Spaghetti dans Lamoux- Numero Huit. (8).


Love has eluded me like so many others in Lamoux. It is the one thing that I have never possessed. Now I am what the boys on the street call a Robe. Someone who will employ them for the night, for company, not for the vanquishing of lust. Someone who tells them they can keep their Robe on. I feed them, bathe them, and sit them by the fire, giving them a book to read to me from. This is the sad conclusion of my life.

There is a boy who I like to get when I can. He is a poet and he reads me his words while we drink wine and eat the pistachio nuts that Lamoux imports from the middle east. His fingers play with the shells as his deep voice releases the stanzas, the boy writes of Lamoux- a city that I gather he loves as much as I do. He writes of his life and the things that he has and hasn’t experienced. The choices that he has made. He will sometimes sit there and tell me stories of his youth, of how he became the young man that he is. His cheeks slowly getting warmer and rosier from the claret and the warmth of the fire. Then I always let him sleep in my bed while I, down stairs, type his poems onto lavender coloured paper. His handwriting is consistent without mistakes, which shows he is educated. I wonder at how he became what he is, I wonder at how I became what I am. I wonder who has the sadder life. In the morning I never see him, he always leaves at dawn, taking the bundle of lavender paper, his payment, and a bag of pistachio nuts with him.


There is one day of the year when everybody in Lamoux will go to church. The day of Saint Gideon, our city’s patron saint. It is a holiday here and people will crowd into all the churches to pray for our city’s prosperity. Our prosperity. It is the only day I know of that my Mother and I will visit the church. We go along with all the other locals and sit through the service, praying for Lamoux, or in my case, praying for wings. We arrived today, Mother wearing her best silk scarf, me in a woolen jacket and cap. We sat at the back squeezed in and watched as the padre stood up. There was a silence and then a murmur. It was not Padre Daniel but the very same man who tried to give me a gift in the cafe, not so long ago.

Everyone looked around at one another. I recognised a lot of faces from the cafe, rogues, drunks, gamblers, dancers, the girls from the street, most of them criminals but all at one stage have been good to my mother and I. My mother she stood up, took me by the hand and we left out the side exit. A few others from the Rue d’bloome where leaving also. One of the women called out my mother’s name. She told me to wait in the old cemetery.  I walked through the old gate. and sat on an old grave in the sun. Then I noticed a girl was dancing not far off, it was Annette from the cafe. I called out and said hello. She came over and asked me what I was doing there. I told her about what happened in the church. I told her it was the one eyed man. I told her now he had two eyes. I told her how most of the regulars were acting strange. She replied that rogues never forget their own kind. My mother then came and saw Annette. My mother told her that St Gideon had forsaken Lamoux. It started to rain as Annette told my mother that Lamoux takes care of its children. And I realised I never got to pray for my wings.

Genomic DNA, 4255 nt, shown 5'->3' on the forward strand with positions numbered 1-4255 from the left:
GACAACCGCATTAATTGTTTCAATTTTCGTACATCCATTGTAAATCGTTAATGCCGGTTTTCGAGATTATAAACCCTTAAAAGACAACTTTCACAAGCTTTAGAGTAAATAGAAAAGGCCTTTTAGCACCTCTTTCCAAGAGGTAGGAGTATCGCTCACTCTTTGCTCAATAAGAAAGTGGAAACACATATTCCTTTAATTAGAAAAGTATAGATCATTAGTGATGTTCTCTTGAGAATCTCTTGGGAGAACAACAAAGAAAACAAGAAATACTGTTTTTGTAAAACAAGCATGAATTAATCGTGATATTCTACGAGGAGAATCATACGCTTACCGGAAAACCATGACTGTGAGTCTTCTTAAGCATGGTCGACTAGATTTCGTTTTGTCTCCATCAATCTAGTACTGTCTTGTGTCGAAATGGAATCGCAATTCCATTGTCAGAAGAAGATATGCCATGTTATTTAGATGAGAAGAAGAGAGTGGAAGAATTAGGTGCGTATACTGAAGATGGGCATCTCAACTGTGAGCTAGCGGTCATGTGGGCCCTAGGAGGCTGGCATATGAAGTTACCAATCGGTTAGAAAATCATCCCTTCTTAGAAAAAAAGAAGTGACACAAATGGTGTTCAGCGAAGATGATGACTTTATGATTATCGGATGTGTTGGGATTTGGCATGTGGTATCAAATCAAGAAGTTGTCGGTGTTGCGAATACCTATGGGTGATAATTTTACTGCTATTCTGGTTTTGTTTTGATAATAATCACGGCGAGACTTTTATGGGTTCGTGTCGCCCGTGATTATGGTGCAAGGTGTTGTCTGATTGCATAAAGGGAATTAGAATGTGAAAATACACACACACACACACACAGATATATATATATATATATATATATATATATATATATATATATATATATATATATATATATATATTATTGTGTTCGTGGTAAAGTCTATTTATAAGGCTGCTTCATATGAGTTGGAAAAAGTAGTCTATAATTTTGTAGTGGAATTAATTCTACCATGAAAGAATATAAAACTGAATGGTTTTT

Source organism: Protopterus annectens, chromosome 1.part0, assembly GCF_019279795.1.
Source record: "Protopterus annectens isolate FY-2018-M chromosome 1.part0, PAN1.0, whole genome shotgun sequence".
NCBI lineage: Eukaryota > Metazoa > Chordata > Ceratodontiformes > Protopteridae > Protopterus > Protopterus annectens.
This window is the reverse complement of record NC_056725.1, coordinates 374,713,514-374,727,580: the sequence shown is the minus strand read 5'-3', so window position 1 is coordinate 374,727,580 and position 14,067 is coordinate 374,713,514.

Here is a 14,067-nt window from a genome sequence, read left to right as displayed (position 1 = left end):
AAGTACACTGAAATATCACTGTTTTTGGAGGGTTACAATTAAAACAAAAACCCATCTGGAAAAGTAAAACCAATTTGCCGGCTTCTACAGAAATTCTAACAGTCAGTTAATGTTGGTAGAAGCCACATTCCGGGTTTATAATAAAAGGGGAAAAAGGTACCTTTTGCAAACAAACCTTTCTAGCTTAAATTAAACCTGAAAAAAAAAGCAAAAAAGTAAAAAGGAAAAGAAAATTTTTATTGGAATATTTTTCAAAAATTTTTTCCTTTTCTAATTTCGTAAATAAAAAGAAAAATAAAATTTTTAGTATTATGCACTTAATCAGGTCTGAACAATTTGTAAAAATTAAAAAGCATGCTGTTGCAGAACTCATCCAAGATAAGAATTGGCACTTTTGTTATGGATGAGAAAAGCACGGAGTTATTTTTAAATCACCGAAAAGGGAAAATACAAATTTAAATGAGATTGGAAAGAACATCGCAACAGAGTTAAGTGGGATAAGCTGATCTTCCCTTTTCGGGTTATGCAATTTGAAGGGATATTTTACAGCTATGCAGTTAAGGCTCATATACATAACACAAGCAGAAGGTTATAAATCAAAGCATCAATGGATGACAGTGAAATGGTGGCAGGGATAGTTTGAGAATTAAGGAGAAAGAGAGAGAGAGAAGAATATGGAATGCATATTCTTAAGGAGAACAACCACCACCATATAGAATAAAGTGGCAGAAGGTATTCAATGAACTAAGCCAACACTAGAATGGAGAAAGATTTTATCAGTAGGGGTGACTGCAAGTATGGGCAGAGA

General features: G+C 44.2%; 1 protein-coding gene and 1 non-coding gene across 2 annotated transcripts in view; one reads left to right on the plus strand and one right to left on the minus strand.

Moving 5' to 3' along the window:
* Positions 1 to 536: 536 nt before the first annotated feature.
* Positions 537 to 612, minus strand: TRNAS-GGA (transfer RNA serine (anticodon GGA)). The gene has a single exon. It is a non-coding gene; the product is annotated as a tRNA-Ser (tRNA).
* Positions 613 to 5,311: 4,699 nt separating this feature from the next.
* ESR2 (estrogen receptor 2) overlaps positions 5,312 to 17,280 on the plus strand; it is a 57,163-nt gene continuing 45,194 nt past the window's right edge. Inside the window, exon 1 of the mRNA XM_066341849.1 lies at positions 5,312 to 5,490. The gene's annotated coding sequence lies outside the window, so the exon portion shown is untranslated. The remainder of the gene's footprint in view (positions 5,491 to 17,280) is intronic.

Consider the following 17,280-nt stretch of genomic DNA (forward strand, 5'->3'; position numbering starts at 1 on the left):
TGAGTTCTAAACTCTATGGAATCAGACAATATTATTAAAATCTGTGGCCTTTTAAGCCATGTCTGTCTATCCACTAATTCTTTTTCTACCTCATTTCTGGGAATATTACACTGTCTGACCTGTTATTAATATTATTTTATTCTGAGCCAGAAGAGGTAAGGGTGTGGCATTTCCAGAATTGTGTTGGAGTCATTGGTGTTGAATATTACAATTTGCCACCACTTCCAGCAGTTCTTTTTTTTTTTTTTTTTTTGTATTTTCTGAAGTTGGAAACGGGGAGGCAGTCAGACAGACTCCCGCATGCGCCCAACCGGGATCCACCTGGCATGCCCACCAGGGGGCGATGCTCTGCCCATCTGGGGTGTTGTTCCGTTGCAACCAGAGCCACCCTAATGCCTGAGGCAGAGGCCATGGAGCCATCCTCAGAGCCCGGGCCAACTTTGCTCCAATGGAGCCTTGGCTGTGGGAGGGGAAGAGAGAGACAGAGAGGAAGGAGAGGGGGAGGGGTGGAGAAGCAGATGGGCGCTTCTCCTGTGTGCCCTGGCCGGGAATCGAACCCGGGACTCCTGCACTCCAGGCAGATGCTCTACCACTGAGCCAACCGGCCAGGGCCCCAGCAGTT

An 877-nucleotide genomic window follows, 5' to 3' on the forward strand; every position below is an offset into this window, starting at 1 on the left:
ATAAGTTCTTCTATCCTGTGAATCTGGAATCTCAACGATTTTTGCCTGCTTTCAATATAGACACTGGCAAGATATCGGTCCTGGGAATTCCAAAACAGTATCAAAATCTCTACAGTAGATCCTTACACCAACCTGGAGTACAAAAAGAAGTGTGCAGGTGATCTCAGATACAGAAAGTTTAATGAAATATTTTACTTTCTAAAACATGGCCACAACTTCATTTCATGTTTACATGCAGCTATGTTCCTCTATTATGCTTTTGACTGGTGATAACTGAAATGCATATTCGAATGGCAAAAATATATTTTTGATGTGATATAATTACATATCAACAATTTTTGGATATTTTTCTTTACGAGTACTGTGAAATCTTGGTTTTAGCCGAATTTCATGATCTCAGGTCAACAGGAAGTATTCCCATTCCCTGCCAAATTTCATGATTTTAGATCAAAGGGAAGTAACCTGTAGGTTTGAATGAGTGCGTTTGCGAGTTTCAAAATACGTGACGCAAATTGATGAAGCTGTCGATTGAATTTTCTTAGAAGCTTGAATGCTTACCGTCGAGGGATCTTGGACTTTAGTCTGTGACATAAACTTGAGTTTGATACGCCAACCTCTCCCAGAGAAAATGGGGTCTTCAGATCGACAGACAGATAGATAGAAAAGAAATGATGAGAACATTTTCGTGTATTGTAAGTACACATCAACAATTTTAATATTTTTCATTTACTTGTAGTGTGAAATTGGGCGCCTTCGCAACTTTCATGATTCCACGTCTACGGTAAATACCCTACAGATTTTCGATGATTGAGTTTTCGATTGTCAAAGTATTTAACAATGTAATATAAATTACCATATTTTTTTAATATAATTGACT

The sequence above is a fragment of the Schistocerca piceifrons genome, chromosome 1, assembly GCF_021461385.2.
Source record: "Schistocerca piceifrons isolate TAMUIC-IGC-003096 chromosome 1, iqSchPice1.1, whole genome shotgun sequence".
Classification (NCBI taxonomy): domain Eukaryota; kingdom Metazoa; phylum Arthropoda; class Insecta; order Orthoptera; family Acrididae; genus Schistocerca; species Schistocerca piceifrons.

I remember when I first bought a bar of soap off my Lorna. I was just a young man. I would see her from my window with a Persian that she was in love with, always with the most beautiful smile and brightest of dresses. I was paralised with despair. I could not wash, I could not go out. But then I no longer saw them. I only saw Lorna walking the streets, or I would see her on the stairs wearing a heavy jacket. Her hair wet and flat with the melted snow. I knew she had had her heart broken. Yet i couldn’t help but be cheered. I finally got the courage up to talk to her so I walked down the steps to her door and I knocked. She opened it and smiled. The most beautiful smell hit me and for the first time in my life I saw the colour of love. I smelt the essence of it. It filled my whole body with an applause, I could hear nothing but a great cheer and whistles and a brass band. Lorna looked at me and asked me if I was there to buy soap as well. She told me that she didn’t expect the word of her soap to travel so fast. I had no idea what to say, I wanted to ask her if she would have champagne with me on the river. I just looked at her as she wrapped up a bar of soap and I asked her how much I was to pay her. She looked at me and told me she had not yet settled on a price so I was to merely just tell her my name. I told her it was Augustus. Lorna laughed and asked me if I had Roman blood, I told her I was indeed a descendent of the Christian Roman. She smiled and told me that she was of Cleopatra’s line. I don’t think either of us believed each other. From that day I have bought a bar of soap every week. My only payment is to tell her my name. Maybe it is too late but one day I will walk down those steps and ask her to have champagne with me on the banks of the river Inkon. And I will tell her my real name.


~ by yesknow on August 16, 2010.

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